Insolvency Service admits families struggling to find experts to do deals
THE Insolvency Service has admitted that over-borrowed families are finding it difficult to get a financial expert to take on their cases.
Now it is set to launch an information campaign to promote its services because the take-up of the new debt deals has been very low.
In a communication seen by the Irish Independent, the service has revealed for the first time that over-borrowed families are finding it hard to get personal insolvency practitioners to act for them.
There are 142 financial advisers registered as personal insolvency practitioners (PIPs).
However, it is understood that a large number of these are not active, making it very difficult for families to get a PIP to help them secure a debt write-down.
These are the experts who advise people who are unable to meet their repayments and help them to put a deal together to resolve the debts.
Debt deals are then administered by the Insolvency Service and approved by the courts, if they are approved by the bank.
But one year into the operation of the ISI very few deals have been done.
Fewer than 40 personal insolvency arrangements (PIAs) which are for dealing with mortgage and other borrowers, were in place by June this year.
Head of regulation at the Insolvency Service Cathy Clarke has written to PIPs outlining plans for an information campaign next month.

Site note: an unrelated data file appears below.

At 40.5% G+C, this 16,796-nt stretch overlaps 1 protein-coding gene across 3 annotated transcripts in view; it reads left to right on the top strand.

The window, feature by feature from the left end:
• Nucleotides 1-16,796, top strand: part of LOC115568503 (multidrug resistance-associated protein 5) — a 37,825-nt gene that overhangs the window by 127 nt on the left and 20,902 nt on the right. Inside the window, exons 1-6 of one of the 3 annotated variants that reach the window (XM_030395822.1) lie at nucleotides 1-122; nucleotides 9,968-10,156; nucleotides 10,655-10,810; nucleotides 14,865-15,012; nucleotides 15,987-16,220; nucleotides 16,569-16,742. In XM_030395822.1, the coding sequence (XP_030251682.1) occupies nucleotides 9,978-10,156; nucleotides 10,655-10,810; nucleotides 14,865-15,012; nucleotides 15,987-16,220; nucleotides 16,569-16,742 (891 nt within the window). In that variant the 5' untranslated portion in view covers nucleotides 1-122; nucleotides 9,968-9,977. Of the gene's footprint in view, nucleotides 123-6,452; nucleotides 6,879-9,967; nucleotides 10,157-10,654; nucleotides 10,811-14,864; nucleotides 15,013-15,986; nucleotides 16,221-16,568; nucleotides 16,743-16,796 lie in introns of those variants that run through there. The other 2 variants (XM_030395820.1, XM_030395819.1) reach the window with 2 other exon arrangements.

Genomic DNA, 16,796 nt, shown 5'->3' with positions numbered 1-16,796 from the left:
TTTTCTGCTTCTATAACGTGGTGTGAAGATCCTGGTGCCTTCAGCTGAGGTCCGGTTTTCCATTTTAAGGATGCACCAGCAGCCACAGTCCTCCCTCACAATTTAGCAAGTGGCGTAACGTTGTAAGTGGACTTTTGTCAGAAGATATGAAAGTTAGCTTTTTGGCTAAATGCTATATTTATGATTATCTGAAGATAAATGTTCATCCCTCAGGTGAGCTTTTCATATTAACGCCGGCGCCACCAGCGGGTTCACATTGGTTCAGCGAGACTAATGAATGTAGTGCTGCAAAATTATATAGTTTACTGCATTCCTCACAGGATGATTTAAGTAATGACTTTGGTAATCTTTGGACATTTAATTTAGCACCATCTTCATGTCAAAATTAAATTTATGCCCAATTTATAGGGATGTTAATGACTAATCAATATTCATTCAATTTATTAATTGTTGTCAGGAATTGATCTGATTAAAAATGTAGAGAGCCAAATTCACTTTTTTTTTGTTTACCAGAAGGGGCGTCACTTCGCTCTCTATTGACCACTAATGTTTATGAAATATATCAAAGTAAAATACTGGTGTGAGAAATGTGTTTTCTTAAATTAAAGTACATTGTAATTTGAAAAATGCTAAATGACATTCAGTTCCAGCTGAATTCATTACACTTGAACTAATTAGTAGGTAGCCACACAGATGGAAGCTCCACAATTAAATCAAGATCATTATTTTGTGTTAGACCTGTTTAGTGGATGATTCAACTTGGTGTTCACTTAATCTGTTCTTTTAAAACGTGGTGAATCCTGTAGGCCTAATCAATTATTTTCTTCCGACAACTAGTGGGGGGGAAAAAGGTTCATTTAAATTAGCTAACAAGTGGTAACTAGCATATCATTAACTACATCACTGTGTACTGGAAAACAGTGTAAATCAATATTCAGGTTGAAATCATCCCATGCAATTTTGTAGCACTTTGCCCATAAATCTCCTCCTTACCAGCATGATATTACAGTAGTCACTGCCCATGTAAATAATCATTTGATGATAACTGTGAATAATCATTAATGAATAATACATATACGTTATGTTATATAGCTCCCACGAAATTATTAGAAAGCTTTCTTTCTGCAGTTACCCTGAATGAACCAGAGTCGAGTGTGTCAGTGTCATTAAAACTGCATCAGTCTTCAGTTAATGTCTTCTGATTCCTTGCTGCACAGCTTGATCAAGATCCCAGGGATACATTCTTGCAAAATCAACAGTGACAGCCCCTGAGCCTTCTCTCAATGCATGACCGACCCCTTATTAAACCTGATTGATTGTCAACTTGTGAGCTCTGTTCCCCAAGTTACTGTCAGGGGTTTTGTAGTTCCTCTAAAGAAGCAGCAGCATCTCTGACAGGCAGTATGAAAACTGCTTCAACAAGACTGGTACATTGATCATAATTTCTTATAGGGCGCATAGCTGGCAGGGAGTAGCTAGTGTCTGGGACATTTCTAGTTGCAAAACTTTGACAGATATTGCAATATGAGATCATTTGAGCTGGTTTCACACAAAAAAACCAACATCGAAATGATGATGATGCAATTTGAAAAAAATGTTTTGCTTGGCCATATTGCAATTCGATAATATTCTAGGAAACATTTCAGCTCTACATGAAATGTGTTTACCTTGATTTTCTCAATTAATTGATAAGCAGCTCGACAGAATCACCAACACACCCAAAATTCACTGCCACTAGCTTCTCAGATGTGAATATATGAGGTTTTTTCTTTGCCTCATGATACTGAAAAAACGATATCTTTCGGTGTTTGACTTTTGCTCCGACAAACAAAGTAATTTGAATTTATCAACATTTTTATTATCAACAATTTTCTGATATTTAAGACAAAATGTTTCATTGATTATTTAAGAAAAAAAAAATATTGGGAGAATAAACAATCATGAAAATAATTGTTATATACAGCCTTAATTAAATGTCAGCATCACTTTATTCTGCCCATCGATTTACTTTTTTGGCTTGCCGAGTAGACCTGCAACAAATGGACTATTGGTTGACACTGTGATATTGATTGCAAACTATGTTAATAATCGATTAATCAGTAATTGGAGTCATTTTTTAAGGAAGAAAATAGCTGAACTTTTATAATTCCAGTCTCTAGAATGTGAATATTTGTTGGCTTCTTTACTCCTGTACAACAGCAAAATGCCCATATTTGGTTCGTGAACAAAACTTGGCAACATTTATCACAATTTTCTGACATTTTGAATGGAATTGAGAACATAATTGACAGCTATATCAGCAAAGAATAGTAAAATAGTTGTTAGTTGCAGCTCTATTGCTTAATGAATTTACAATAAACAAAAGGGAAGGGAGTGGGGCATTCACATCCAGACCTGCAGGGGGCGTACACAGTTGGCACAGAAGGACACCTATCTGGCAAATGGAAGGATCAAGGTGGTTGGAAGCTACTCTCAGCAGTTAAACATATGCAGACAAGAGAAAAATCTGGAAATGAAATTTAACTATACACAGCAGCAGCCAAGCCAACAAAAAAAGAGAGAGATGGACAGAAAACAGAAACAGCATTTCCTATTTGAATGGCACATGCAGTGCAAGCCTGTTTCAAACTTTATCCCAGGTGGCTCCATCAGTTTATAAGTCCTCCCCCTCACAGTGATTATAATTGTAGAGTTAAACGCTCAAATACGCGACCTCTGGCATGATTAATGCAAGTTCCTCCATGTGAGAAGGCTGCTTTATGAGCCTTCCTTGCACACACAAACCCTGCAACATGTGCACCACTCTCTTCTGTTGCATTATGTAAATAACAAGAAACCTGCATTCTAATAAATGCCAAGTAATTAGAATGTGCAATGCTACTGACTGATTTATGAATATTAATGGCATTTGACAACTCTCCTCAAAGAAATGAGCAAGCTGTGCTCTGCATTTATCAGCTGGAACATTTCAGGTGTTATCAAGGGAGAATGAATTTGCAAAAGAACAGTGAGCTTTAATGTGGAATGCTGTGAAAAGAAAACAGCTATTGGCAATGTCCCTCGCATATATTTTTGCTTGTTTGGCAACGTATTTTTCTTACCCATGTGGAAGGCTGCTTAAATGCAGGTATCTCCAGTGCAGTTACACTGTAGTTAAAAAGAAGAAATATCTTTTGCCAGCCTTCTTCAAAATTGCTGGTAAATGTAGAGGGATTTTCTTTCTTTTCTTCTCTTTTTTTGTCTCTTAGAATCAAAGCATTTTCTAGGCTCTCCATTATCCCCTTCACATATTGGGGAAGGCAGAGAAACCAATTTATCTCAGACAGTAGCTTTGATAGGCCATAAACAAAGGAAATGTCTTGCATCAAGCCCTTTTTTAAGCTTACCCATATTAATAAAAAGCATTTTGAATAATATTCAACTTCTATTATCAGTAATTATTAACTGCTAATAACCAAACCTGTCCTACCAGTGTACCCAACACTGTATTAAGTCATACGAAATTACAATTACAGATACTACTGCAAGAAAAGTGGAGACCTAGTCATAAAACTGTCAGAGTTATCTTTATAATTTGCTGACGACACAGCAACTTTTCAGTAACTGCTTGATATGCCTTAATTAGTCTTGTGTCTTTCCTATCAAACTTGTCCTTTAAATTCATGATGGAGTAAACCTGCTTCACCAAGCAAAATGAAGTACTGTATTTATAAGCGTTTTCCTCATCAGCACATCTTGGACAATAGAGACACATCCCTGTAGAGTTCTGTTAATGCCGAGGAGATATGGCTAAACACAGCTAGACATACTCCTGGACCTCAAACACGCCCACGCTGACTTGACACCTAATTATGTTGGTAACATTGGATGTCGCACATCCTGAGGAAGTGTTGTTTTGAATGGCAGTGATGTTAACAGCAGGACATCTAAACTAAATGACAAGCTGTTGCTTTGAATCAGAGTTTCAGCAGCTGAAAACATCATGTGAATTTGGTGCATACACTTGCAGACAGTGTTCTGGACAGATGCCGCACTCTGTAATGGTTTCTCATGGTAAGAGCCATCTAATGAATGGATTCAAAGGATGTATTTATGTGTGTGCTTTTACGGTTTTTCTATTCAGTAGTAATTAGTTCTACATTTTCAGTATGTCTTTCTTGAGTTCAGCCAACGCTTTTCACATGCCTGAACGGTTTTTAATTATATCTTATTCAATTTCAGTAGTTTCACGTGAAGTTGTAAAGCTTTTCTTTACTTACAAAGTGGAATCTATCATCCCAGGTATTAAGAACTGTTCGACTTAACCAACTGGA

"Since the ISI commenced accepting applications for the debt solutions on September 9, 2013 the number of debtors coming forward have been relatively low when compared with the large number of debtors who are in arrears and who are struggling with their problem debt on a day-to-day basis," the letter states.
Ms Clarke admitted that heavily indebted people were struggling to engage a PIP.
"I am aware that debtors may often find it difficult to obtain a meeting with a PIP on the ISI register and may have to make a number of phone calls before they find a PIP who is willing to have an initial discussion with them and as you can appreciate this is resulting in referral fatigue for these debtors."
It is understood that around a third of those approved as PIPs are not active because they do not feel they will not make money out of negotiating deals.
Others have had difficulty getting software programs for managing insolvency deals.
Now the Insolvency Service, which is headed by Lorcan O'Connor, is to launch a publicity campaign next month to encourage greater take-up of the deals.
It will have adverts on TV and radio, and in newspapers, and is asking representative bodies like trade unions and the Irish Farmers Association to inform their members about how the new systems work.
Community groups, St Vincent de Paul and TDs are to be asked to spread the work about the debt-busting service works.
Revised and simplified guidebooks, outlining how the insolvency deals work, have been produced.
There are 93,000 residential mortgage accounts in arrears, with 60,500 of these behind on their repayments for a year or more.
But a year into the operation of the Insolvency Service it is understood that new figures will show that no more than 100 debt deals involving mortgages have been done.
Banks are reluctant to agree to insolvency deals for stricken householders because they fear a loss of control.